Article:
>I think and hope they will be wise about handling things and learn from companies like Oracle who are now infamous for obliterating good technology.

That's the problem with your thinking and people like you in this thread: you're entirely banking on faith that IBM won't ruin RH, even when you cite a great example here about Oracle making similar acquisitions and running them into the ground. Seriously, what makes you think IBM is going to be any different?

Just their word, and I also said I hoped they kept their word.

I'm just trying to be optimistic in this case, although I agree with how acquisitions always run into the ground regardless of the company, but something tells me IBM would think twice about doing something remotely like that to RH. For one thing, they contribute excellent work into the kernel and some of their senior engineers have had pivotal roles in adding components to the kernel which may have been a significant factor in improving it, and a minor testament that they care about the system as a whole. That doesn't guarantee anything but it is quite evident from their perspective that they are just looking to both increase their foothold in the industry and improve the base system.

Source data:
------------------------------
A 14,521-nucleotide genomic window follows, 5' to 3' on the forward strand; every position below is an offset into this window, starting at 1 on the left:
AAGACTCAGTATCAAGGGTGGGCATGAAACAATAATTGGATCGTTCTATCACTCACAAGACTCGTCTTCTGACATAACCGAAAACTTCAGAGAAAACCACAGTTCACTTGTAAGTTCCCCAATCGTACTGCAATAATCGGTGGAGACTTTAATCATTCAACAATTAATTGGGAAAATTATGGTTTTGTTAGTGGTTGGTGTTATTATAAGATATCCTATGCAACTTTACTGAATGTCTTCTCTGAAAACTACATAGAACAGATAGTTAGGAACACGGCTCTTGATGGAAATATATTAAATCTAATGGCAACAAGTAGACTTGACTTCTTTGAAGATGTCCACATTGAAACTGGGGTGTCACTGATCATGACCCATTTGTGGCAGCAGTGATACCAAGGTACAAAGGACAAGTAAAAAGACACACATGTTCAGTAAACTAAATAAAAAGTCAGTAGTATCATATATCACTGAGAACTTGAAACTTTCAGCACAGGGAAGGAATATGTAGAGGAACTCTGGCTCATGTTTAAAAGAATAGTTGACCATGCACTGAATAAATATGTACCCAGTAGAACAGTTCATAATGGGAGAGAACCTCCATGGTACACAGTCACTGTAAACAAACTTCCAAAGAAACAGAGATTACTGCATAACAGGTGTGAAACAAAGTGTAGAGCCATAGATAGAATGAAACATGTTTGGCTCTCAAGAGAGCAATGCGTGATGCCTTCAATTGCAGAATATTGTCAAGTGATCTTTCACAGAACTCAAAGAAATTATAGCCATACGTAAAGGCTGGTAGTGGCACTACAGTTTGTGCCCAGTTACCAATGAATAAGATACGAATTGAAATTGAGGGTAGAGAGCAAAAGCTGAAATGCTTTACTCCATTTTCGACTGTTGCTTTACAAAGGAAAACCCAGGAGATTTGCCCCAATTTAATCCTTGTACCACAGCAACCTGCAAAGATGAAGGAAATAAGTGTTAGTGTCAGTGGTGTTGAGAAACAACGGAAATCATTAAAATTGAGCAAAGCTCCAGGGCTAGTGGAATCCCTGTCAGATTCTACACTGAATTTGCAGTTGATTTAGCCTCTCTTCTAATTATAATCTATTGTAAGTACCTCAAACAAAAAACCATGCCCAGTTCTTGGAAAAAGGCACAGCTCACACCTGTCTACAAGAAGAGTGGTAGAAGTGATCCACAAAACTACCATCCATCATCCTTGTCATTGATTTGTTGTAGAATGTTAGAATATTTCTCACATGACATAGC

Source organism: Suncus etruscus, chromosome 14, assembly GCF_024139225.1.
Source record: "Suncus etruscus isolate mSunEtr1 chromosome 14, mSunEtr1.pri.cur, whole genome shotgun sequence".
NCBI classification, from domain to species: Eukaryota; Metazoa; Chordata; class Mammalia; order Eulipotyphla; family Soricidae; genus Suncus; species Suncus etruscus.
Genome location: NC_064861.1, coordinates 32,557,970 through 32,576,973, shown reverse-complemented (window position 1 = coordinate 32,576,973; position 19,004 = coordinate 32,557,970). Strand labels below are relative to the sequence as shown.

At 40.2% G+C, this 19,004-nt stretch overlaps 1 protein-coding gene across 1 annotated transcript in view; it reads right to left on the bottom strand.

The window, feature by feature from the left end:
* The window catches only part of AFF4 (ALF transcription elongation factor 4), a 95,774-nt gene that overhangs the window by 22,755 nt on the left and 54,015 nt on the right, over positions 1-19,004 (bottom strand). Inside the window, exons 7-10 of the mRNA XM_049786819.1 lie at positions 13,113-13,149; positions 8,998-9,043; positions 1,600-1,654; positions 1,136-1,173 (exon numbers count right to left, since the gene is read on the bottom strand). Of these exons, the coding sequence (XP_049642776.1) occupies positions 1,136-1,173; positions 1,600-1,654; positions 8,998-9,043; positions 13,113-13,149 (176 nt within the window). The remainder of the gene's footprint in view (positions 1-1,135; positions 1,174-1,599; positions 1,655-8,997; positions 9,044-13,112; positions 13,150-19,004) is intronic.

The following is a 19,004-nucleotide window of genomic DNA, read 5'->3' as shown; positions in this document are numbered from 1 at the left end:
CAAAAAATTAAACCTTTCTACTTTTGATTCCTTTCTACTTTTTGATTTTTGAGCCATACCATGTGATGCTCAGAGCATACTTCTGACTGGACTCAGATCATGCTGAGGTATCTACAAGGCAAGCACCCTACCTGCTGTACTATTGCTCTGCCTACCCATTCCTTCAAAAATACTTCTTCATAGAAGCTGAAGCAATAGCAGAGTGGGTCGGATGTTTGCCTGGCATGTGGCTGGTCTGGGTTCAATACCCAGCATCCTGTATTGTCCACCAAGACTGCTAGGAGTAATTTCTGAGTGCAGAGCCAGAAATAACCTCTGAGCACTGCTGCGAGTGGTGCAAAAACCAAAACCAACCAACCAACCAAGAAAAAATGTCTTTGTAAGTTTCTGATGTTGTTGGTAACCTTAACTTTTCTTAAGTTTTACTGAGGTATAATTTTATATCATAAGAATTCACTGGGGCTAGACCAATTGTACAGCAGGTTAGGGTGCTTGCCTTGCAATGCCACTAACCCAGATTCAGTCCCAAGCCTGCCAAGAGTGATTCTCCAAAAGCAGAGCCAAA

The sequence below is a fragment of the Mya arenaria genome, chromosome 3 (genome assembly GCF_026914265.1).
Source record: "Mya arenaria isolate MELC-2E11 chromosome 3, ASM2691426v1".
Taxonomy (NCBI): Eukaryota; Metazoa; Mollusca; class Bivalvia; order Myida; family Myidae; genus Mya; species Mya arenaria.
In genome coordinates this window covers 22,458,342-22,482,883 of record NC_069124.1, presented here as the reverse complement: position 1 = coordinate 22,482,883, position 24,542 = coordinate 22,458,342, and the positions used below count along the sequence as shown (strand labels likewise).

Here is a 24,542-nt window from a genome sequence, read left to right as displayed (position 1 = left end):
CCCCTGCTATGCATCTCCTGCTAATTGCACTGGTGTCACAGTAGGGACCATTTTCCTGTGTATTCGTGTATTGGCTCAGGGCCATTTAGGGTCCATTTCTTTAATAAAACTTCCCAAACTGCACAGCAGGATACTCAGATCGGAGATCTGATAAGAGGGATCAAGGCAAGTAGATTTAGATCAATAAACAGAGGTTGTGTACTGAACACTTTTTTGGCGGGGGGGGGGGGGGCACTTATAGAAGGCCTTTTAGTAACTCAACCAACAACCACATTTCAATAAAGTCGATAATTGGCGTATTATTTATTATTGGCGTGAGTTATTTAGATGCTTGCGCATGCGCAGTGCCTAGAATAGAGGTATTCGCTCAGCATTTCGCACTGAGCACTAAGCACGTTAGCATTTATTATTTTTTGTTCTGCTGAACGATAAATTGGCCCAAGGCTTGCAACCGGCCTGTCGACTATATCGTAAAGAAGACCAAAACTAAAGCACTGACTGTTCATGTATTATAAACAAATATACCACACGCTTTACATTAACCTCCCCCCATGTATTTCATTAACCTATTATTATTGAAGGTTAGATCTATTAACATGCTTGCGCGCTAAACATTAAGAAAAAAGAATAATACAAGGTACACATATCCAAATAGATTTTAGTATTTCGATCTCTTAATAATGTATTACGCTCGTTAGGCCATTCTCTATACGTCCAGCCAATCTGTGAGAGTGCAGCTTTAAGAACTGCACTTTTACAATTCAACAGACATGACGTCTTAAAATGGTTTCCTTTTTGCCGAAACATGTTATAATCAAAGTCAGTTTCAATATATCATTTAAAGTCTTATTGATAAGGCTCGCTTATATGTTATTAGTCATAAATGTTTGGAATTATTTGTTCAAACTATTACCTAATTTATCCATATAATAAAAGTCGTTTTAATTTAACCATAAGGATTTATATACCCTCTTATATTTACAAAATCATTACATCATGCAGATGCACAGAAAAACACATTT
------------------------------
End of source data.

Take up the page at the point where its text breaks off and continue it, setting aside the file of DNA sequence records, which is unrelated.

There is little reason to compare IBM to Oracle, they have a very long history of their own acquisitions. I make no claim to understand what most of these are or how they have fared, but the list is public: https://en.wikipedia.org/wiki/List_of_mergers_and_acquisitio...

and the purchase was made on the costs of employees performance. a major reduction of people movements, bonus, enchanges, etc. happened at the exact cost of the declared purchased (internally it was reported 18bi, now it is published 34bi). whole european workforce was impacted.

I mean, Red Hat has 12,000 employees already (granted IBM has 200K - edit 350K, see reply). Red Hat is not a small start-up.

ibm has 350k employees.

Yes, I am shocked too.

Who will be developing the lion share of what makes "the Linux desktop?"